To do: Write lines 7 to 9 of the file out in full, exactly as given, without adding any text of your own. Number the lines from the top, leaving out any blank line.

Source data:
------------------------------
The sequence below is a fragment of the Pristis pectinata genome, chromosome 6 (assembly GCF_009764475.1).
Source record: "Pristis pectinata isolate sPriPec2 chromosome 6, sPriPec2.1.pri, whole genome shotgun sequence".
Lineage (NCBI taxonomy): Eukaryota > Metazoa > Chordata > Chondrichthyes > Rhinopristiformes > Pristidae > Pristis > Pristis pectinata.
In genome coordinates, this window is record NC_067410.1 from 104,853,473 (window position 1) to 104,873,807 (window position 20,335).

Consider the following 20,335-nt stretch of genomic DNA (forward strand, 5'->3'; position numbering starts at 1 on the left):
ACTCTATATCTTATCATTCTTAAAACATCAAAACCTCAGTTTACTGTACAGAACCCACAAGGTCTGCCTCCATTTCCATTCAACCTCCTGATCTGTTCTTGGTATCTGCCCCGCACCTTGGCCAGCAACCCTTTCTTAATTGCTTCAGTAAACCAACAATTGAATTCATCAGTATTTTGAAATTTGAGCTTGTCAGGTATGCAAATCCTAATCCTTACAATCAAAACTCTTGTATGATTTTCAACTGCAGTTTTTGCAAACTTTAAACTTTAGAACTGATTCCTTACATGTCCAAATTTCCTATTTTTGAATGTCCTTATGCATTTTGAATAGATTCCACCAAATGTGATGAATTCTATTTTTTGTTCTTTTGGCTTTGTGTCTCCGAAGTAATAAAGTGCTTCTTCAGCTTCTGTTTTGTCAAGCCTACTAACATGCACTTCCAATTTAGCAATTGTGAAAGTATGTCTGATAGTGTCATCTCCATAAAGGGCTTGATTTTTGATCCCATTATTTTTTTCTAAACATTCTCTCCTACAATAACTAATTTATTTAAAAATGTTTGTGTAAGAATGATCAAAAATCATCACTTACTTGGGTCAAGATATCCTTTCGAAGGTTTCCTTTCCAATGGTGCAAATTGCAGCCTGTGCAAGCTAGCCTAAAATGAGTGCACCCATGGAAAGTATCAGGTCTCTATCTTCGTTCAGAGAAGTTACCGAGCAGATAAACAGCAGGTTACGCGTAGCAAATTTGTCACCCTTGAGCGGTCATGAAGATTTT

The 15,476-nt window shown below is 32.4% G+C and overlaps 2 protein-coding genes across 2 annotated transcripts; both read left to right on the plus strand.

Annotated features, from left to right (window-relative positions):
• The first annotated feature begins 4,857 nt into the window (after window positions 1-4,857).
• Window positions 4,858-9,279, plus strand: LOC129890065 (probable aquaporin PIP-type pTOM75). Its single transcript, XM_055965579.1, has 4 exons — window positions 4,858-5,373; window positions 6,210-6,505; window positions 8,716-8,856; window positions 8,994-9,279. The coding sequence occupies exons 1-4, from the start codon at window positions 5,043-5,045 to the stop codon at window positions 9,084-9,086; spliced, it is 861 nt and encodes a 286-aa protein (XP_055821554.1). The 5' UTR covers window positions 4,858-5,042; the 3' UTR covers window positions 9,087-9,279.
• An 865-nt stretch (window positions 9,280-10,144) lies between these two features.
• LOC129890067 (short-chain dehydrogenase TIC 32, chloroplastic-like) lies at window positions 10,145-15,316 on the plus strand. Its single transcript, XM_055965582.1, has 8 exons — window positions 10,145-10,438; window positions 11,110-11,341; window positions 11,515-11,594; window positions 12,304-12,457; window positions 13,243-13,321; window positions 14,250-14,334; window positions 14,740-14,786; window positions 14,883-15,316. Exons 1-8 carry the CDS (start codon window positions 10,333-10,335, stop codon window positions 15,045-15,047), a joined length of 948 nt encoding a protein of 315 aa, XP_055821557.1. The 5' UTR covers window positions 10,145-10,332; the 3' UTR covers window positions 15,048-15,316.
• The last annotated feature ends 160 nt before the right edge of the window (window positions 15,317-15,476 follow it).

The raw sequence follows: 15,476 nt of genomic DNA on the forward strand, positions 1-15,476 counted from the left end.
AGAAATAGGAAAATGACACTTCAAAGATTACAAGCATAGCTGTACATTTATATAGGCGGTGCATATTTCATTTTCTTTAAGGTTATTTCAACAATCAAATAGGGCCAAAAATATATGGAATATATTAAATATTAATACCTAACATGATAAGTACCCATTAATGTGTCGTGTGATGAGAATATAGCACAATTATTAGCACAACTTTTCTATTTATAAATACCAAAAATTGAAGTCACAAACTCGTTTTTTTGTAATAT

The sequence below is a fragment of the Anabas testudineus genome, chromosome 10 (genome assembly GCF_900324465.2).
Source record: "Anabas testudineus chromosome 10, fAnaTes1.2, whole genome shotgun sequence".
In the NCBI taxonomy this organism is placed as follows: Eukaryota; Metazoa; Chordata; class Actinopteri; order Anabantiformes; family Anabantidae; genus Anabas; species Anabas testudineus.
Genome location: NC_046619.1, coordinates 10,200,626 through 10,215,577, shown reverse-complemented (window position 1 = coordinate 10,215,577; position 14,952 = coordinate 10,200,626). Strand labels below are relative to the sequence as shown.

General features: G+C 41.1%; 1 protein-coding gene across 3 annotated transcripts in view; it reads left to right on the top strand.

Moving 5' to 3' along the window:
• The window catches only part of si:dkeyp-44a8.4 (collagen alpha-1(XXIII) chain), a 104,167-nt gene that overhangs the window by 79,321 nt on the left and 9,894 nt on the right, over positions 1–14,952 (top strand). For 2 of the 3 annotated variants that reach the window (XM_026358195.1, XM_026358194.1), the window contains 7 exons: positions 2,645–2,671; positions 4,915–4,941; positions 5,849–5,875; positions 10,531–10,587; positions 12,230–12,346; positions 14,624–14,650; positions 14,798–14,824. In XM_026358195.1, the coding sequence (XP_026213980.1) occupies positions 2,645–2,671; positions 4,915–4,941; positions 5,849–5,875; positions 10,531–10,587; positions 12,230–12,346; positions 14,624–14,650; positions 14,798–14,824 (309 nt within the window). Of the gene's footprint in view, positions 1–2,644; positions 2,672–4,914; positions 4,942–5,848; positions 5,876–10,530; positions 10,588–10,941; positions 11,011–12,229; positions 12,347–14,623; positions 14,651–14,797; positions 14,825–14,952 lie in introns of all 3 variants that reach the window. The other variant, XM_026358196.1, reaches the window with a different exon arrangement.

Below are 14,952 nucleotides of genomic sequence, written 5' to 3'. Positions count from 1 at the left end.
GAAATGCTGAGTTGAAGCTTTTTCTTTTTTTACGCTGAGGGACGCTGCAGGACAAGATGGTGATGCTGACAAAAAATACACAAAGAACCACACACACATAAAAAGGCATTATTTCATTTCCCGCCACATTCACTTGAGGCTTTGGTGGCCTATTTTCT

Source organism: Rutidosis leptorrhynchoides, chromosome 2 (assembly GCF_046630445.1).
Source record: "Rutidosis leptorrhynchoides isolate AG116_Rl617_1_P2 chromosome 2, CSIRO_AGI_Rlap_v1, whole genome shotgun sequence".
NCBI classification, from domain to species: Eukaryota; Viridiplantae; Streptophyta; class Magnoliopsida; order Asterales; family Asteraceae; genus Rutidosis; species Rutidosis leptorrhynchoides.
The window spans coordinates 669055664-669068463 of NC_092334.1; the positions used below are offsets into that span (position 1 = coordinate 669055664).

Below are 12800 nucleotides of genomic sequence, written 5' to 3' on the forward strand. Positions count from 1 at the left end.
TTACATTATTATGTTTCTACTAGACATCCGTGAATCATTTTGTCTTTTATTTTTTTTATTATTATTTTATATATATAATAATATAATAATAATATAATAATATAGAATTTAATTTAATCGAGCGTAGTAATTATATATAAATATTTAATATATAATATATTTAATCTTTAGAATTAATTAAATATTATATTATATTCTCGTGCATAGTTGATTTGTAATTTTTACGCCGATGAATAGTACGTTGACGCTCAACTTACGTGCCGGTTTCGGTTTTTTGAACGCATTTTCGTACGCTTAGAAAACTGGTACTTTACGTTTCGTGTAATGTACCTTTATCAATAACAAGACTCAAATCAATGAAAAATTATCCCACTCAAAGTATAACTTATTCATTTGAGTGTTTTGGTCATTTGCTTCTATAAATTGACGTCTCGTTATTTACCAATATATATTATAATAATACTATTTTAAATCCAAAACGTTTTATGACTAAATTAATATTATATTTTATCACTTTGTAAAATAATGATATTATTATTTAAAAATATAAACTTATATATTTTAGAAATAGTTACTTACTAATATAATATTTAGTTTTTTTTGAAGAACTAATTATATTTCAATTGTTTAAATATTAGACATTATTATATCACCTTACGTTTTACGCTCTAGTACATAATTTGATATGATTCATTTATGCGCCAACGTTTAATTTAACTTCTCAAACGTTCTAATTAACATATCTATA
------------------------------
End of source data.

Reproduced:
The 15,476-nt window shown below is 32.4% G+C and overlaps 2 protein-coding genes across 2 annotated transcripts; both read left to right on the plus strand.

Annotated features, from left to right (window-relative positions):
• The first annotated feature begins 4,857 nt into the window (after window positions 1-4,857).